Updated: Jun 21, 2018
Almost everyone can agree on two benefits of a massage. When done well, a massage produces at least relaxation and pleasure. Similarly, most cannabis-using patients agree that, when used at the proper and subjective therapeutic dose, cannabis produces at least, deep relaxation, and an easy smile, while enhancing and deepening the simple pleasures of being alive.
In addition, targeted delivery of a therapeutic touch as well as that of medicine to where it hurts are key elements of practicing effective healing medicine. So why is it that the apparent winning combination of touch and topical cannabis oil is not practiced everywhere?
One obvious answer are the legal issues (which is another story all by itself).
However, there are a few other legitimate and common concerns that are slowing adoption. Many massage therapists hold paradoxical fears about using cannabis-infused oil. On one hand, they are worried that the expensive oil doesn’t absorb enough to make a difference and therefore is a waste of money. On the other hand, the fear that it does get absorbed too much causing the therapist and/or the client alike to experience extra-ordinary states of consciousness or in other words be “stoned out of their minds” and potentially increase the very symptoms they are trying to alleviate such as anxiety or nausea for example.
Both are valid concerns, but what is the truth and the actual evidence around these issues behind them?
Cannabis is one of the most studied herb of the past two decades. Research has shown that the cells that make up most of the outermost layer of the skin (keratinocytes) contain a significant amount of cannabinoid receptors sites (CB1 and CB2) that function much like a lock. The keys, made from either the body’s own endocannabinoids (such as anadamide), from plant-based cannabinoids (such as cannabis or certain spice plants) fit the locks perfectly.
Once unlocked, the cell can realize a host of critical functions such as homeostasis (balance and stability), protection from invading microbes and the healing of inflammations (due to allergies, injury, sunburn, dehydration, toxins, bacteria, fungi, or viruses) for example.
But beyond these basics, relatively little hard data is know about the topical applications of cannabinoids.
Let’s have a closer look. Researchers from the University of Bonn, Germany (2013)1 discovered that topical THC applied to mice significantly reduced inflammation of the skin. Scientists from the Brody School of Medicine, NC, (2015)2 demonstrated that anandamide may be an ideal, topical agent to eliminate non-melanoma skin cancers.
However, it was researchers from the University of Kentucky, Lexington (2004)3 that provided us with the only known specific absorption rates to date. A transdermal patch containing delta-8-THC delivered a sustained and steady amount of THC to the bloodstream. To be specific the patch delivered 4.4 nanogram (ng/mL) of THC per milliliter of blood within 1.4 hours.
To put these numbers into perspective, let’s look at an estimates from the Addiction Research Center at National Institute on Drug Abuse in Baltimore (1992) which suggested that to “feel high” one would need to have between 7-29 ng/ml of THC in the blood. According to these numbers, even a topical application such as a sustained patch produces absorption below the level of “feeling high”.4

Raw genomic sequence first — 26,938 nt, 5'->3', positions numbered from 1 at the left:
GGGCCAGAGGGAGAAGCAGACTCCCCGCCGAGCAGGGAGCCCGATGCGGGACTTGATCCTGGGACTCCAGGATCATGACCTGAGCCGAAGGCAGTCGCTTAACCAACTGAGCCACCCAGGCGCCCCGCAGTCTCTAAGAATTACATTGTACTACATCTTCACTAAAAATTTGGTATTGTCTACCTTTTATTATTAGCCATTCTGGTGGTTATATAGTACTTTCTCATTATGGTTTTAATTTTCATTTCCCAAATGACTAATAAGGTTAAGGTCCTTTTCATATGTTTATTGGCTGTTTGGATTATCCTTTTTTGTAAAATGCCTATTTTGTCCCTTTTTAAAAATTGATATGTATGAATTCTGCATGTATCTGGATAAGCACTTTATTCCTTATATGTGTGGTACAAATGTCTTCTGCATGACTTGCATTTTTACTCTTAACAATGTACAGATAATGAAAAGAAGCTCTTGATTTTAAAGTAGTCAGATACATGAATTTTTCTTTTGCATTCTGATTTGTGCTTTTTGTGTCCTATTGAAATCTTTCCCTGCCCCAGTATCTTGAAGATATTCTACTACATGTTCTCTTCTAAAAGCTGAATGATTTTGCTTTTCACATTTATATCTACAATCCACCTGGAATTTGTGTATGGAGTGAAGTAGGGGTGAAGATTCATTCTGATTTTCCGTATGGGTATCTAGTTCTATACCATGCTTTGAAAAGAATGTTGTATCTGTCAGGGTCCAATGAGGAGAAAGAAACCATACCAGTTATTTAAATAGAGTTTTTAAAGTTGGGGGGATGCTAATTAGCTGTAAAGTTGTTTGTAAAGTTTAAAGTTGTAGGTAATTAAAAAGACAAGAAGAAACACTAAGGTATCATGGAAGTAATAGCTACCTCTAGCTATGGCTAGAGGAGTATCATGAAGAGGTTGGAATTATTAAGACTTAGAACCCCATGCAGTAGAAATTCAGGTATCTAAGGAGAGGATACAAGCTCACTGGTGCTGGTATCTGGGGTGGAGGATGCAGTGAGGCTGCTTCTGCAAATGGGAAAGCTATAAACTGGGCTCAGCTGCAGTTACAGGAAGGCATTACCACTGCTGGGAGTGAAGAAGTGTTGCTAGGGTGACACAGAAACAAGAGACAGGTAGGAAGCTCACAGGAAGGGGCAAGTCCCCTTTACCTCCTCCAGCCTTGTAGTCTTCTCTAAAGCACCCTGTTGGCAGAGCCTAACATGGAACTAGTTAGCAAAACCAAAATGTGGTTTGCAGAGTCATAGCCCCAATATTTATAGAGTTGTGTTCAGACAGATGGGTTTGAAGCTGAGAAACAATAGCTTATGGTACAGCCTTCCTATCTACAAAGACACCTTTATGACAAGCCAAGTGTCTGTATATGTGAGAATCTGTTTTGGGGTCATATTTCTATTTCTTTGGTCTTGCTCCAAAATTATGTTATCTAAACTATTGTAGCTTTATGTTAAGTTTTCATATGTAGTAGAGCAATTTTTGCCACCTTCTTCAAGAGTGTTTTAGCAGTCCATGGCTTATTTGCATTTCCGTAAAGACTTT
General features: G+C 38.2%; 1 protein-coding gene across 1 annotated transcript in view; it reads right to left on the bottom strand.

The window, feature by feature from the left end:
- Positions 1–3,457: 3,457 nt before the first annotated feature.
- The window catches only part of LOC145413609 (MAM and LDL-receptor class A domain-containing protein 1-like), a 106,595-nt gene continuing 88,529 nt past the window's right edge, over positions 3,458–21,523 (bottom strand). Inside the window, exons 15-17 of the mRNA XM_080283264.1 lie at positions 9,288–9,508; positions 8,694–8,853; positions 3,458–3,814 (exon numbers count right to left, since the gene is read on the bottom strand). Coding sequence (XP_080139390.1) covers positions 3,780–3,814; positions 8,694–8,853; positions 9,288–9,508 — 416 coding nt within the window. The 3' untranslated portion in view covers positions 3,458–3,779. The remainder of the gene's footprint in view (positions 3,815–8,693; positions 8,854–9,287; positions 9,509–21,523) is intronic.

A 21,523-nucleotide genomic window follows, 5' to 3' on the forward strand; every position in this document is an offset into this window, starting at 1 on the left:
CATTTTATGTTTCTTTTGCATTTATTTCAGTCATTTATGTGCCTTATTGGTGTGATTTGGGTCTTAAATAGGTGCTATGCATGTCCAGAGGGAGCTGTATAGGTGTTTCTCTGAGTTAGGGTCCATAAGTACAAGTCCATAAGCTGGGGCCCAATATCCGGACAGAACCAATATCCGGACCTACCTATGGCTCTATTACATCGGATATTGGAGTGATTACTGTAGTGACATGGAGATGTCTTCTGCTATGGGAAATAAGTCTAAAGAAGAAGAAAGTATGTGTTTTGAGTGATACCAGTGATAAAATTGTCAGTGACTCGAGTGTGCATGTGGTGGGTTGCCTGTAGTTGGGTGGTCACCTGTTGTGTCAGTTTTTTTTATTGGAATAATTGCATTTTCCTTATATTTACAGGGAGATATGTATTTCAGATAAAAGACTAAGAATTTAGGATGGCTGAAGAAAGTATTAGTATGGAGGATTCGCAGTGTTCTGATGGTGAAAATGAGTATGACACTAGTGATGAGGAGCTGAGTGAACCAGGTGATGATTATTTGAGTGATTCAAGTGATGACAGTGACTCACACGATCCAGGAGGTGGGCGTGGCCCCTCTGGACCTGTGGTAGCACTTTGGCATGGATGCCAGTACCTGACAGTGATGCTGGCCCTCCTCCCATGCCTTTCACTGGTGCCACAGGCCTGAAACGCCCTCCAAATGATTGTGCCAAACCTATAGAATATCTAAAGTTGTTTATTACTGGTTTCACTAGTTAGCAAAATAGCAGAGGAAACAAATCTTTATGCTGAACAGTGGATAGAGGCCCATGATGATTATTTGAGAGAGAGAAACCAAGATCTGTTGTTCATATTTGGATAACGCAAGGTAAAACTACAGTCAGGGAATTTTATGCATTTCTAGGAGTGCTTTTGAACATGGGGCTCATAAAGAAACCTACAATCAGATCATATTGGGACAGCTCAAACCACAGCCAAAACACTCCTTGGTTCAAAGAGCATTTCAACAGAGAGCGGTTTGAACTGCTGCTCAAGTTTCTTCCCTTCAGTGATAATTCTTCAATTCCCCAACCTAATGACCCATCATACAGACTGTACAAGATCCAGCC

The same study from Lexington also reported that the non-psychoactive cannabinoids CBN and CBD (primarily CB2) were able to penetrate the skin at rates ten times that of THC thus delivering potent anti-inflammatory and immune modulating action to the skin without affecting the mind. Based on this evidence topical oil application can provide a potent therapeutic synergy relevant to localized inflammation and pain management.
Thus, research to date would seem to alleviate both concerns around lack of effectiveness and fears of psychoactive overstimulation from topical use of cannabinoids while encouraging the adoption of topical cannabinoid oils.
Additionally, some massage therapist have addressed concerns about mind-altering effects of THC by using oils infused with non-psychoactive CBD only. And, this strategy can certainly be used to substantially reduce the fear of “being stoned” and still to support homeostasis, reduce inflammation and support healthy immune functions. However, research has shown that the therapeutic powers are strongest when some THC (of better yet a full spectrum of plant constituents are present).5 Because of this, other therapists may choose to use oils containing at least some THC for the increased therapeutic benefit while risking higher psychoactive effects.
It is important to note that there is a key element not addressed by these transdermal study results that may also impact the massage therapists’ decisions. When infused cannabis oil is heated and applied to the skin, absorption rates increase significantly including that of THC making the massage therapists fear of “becoming stoned” a potential reality.
And, while no studies have been conducted to provide specific data, if massage therapists are using oils with large amount of THC or heating the oils before applying, they may want to follow three simple precautions.
During the initial visit, you might want to consider creating a plan B where the client arranges for a designated driver and care-taker ahead of the cannabis oil massage appointment. Additionally, in case the client exhibits mild unplanned extra-ordinary states of consciousness, you can do the same things that most emergency rooms do. Provide a quite environment, reassure the client, give her company and initiate plan B.
As the massage therapist, you might want to consider wearing gloves when applying warm or hot oils to a client’s skin especially if your sensitivity is high.
Apply hot cannabis-infused oil only to specific problem areas.